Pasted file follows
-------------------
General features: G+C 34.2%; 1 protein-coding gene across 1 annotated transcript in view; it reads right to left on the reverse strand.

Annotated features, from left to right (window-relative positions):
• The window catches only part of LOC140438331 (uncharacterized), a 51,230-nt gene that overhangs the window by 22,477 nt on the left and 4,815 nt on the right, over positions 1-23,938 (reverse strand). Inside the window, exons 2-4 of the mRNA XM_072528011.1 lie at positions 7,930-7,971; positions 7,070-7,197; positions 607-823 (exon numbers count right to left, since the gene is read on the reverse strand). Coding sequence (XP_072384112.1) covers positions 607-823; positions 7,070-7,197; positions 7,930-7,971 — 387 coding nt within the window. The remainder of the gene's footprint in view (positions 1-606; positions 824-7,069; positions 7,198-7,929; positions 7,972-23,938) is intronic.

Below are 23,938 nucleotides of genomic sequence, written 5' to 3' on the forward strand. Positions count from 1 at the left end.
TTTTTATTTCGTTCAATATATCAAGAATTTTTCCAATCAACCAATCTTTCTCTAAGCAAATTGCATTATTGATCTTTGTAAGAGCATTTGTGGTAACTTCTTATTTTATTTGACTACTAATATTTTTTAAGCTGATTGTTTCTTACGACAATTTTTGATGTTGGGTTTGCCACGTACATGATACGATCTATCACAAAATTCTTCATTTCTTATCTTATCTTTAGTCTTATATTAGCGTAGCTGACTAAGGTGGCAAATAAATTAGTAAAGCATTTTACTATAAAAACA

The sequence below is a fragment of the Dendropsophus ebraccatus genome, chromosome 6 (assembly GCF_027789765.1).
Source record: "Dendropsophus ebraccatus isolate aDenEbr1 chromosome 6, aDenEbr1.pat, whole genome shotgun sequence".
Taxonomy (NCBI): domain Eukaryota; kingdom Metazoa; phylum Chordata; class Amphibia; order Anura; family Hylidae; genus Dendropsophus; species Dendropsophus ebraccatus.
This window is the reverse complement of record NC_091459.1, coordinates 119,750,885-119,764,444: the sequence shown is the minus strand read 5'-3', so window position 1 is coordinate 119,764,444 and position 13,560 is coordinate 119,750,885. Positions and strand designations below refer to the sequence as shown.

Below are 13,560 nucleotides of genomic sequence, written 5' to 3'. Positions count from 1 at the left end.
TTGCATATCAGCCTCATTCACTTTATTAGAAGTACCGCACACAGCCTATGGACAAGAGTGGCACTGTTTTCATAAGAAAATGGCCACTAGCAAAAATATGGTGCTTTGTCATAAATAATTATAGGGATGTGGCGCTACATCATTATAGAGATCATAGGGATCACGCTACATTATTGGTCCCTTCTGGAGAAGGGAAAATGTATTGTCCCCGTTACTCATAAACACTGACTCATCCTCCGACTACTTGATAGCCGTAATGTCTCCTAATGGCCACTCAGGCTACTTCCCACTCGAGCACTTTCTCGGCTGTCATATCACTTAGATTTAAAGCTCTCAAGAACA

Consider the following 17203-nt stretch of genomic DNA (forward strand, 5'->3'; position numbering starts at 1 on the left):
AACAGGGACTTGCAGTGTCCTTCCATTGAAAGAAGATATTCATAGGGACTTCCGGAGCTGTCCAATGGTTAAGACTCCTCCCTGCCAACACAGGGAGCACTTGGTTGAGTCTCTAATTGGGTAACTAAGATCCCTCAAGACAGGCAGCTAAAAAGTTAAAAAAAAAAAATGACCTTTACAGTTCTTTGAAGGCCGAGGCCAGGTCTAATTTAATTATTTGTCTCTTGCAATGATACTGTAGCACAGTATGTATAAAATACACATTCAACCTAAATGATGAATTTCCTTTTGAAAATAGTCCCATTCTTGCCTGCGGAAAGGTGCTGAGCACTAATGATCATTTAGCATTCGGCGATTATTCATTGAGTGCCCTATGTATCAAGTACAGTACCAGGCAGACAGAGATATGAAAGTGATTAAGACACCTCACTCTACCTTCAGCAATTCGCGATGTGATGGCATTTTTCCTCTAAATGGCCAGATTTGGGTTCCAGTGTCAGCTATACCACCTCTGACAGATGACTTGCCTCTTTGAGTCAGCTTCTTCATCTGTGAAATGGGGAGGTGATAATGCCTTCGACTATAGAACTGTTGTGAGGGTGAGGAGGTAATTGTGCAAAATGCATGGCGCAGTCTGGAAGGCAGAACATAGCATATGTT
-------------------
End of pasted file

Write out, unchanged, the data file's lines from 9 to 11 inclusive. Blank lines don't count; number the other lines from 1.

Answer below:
This window is the reverse complement of record NC_091459.1, coordinates 119,750,885-119,764,444: the sequence shown is the minus strand read 5'-3', so window position 1 is coordinate 119,764,444 and position 13,560 is coordinate 119,750,885. Positions and strand designations below refer to the sequence as shown.

Below are 13,560 nucleotides of genomic sequence, written 5' to 3'. Positions count from 1 at the left end.
TTGCATATCAGCCTCATTCACTTTATTAGAAGTACCGCACACAGCCTATGGACAAGAGTGGCACTGTTTTCATAAGAAAATGGCCACTAGCAAAAATATGGTGCTTTGTCATAAATAATTATAGGGATGTGGCGCTACATCATTATAGAGATCATAGGGATCACGCTACATTATTGGTCCCTTCTGGAGAAGGGAAAATGTATTGTCCCCGTTACTCATAAACACTGACTCATCCTCCGACTACTTGATAGCCGTAATGTCTCCTAATGGCCACTCAGGCTACTTCCCACTCGAGCACTTTCTCGGCTGTCATATCACTTAGATTTAAAGCTCTCAAGAACA